The US and South Korea are embroiled in a tense political drama following the arrest in Washington of a Korean-American intelligence analyst charged with passing American secrets to South Korean officials.
The case is similar to that of Jonathan Pollard, a US intelligence analyst who sold thousands of pages of US secrets to Israel in the mid-1980s.
The US-Israeli relationship survived that trauma. And Asia experts say the US and South Korea will survive this one, most notably because both have a common enemy - North Korea.
But the episode comes at a sensitive time in relations between the two close allies. Seoul wasn't pleased with President Clinton's 1994 negotiations with North Korea over freezing nuclear weapons development.
The possibility of North Korea driving a wedge between Seoul and Washington has the South Korean government nervous.
Analysts suggest that might be why South Korean officials were so interested in obtaining US intelligence on east Asia.
"Maybe this case represents the view in Seoul that the US is not being as forthcoming as it should be," says David Shambaugh, director of the Sigur Center for Asian Studies at George Washington University here.
Robert C. Kim was arrested on Sept. 24 on charges that he passed classified intelligence to an attach assigned to the South Korean Embassy in Washington.
The US-South Korean alliance dates to the Korean War and includes a current deployment of 37,000 American troops on Korean soil. As part of the alliance, South Korea is privy to many US intelligence assessments. But not all of the most sensitive intelligence produced by the US is provided to the Koreans, in order to protect sources and methods.
"If the Korean government wanted to get information that the US government is withholding, then the Korean government is taking the wrong approach," says Hyung Kook Kim, director of the Center for Asian Studies at American University here. He says maintaining the strong US-South Korean alliance is more important to Seoul than penetrating the US intelligence community.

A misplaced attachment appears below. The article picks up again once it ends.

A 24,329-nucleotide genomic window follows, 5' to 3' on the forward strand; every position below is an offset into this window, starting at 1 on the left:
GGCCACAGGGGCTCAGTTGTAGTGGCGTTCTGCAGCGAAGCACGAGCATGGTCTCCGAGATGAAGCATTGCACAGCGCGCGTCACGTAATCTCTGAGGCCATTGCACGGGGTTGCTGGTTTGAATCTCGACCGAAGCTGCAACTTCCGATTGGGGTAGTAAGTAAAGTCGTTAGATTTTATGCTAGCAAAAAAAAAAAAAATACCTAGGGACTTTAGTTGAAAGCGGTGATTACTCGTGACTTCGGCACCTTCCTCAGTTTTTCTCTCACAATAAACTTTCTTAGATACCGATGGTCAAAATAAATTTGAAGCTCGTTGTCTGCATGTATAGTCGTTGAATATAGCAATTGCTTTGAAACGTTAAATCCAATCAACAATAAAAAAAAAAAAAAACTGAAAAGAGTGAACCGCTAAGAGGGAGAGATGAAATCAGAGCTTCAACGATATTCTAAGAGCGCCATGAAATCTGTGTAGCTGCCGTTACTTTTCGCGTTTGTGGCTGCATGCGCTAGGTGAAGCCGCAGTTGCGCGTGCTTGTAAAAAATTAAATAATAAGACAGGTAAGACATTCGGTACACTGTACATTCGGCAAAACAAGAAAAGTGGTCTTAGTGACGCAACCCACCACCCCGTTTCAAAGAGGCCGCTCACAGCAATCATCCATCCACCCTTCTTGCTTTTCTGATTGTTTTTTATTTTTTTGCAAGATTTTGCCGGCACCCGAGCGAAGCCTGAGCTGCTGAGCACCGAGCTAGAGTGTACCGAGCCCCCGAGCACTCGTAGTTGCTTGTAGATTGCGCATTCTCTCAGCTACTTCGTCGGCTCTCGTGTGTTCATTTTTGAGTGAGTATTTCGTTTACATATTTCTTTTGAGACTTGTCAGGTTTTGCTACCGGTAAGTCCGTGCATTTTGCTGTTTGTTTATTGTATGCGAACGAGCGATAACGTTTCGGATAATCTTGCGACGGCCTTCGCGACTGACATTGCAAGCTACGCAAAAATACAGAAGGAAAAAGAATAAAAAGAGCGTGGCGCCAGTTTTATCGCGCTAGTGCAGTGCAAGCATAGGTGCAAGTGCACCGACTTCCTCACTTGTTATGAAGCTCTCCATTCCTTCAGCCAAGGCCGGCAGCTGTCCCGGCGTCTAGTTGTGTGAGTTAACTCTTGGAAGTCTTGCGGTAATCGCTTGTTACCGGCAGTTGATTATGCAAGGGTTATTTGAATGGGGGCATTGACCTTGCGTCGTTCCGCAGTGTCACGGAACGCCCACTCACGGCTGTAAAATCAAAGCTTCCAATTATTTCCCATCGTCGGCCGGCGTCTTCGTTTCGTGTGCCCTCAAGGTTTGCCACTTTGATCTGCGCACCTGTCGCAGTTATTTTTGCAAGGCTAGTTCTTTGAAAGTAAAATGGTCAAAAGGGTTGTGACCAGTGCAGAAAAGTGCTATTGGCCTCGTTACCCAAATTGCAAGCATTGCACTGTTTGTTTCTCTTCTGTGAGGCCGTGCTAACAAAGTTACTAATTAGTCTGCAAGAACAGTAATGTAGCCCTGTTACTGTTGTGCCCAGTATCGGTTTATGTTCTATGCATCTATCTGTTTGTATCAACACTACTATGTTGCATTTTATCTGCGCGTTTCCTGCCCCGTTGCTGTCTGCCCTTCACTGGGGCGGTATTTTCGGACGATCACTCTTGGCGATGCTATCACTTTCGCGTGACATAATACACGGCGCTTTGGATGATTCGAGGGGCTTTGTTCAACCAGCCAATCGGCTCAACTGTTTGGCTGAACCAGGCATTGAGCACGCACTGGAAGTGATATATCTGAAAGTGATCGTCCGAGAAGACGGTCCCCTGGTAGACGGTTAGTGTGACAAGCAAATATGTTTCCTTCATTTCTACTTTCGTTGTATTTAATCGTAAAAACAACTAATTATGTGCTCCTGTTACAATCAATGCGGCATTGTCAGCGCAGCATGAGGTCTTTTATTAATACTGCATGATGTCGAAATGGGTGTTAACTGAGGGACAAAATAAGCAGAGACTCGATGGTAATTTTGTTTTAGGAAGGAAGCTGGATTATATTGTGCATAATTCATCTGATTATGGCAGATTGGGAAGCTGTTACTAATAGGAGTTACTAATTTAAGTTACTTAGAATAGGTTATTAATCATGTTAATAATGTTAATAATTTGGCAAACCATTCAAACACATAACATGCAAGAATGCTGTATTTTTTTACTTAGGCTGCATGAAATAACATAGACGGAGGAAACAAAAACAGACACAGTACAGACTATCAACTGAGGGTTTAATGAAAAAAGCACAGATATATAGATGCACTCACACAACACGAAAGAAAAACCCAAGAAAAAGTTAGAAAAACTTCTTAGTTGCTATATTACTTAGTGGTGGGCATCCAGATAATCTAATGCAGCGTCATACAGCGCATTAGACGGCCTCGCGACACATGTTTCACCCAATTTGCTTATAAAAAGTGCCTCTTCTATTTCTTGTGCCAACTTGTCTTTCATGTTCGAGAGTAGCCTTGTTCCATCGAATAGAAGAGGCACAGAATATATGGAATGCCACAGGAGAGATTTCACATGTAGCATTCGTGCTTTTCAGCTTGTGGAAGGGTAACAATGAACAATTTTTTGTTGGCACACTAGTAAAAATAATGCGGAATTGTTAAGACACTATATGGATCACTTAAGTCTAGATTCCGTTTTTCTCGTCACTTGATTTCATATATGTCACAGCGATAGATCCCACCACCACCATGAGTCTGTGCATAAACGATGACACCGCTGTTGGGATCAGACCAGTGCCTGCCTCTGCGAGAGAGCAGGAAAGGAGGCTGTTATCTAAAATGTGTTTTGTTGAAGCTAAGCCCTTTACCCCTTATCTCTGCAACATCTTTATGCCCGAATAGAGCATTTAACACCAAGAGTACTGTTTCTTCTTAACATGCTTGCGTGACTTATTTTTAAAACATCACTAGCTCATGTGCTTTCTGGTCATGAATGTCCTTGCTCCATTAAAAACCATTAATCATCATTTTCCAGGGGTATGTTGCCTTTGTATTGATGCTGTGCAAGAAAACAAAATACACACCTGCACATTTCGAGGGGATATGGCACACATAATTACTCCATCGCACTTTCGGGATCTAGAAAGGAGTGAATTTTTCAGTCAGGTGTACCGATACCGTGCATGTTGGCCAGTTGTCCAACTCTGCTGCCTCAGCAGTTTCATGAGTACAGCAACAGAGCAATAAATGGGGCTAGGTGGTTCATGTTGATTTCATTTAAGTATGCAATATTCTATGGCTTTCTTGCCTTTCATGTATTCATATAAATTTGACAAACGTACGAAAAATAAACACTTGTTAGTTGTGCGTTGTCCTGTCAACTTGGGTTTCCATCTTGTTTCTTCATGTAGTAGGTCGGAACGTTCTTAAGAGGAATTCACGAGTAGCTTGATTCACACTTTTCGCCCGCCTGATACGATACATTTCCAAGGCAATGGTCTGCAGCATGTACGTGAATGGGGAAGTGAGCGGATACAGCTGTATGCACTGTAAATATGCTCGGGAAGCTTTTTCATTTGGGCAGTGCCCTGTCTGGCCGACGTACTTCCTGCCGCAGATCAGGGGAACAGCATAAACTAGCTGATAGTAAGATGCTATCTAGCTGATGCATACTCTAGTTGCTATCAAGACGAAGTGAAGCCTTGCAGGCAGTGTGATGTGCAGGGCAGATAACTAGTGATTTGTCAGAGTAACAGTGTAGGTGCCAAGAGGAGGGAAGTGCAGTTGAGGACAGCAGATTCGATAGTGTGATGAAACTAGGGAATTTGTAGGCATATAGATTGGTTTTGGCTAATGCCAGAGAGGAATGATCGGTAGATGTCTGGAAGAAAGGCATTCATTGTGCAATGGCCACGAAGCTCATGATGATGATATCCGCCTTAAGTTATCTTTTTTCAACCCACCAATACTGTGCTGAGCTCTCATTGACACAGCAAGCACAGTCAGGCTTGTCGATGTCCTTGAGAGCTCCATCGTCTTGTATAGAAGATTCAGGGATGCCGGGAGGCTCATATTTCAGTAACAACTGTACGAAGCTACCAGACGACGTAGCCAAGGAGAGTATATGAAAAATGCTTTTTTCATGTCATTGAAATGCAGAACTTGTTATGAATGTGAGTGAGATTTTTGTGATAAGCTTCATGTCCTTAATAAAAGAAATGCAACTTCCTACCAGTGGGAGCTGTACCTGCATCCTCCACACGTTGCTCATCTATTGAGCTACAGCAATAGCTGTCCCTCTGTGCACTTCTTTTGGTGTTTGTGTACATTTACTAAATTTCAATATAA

Meanwhile, the matter is under investigation in both countries. The FBI is seeking to determine to what extent the spying operation may have been approved by higher officials in Seoul.
Spy suspect Kim allegedly provided Korean officials with US intelligence data relating to countries of the Asia-Pacific region, including North Korea. He also provided US assessments of South Korean leaders. Some of the data were classified at a level above top secret.
Although Kim has only been charged with the lesser crime of passing classified information to a foreign government, which carries a 10-year prison term, prosecutors say they are seeking to indict Kim on the more serious charge of espionage, which carries a potential life prison term.
Kim's attorney has argued that his client isn't a spy. He says Kim was trying to help the South Korean military purchase a new computer system from the US, and he was offering advice.
Aside from the possible effect on diplomatic relations, the Kim case also raises the issue of how the US can protect itself from being spied on by friendly nations.
Prosecutors say the best defense is to prosecute suspected spies and push for maximum prison terms. "The espionage statutes do not make a distinction between our allies and nonallies," says Joseph diGenova, a former government prosecutor. Mr. diGenova handled the Pollard case and sees striking similarities between the cases.
Pollard and his Israeli handlers believed that even if the scheme was discovered by US authorities, Pollard would face no significant penalties, because the classified information was going to a close US ally. They were wrong, diGenova says. Pollard received a life prison sentence.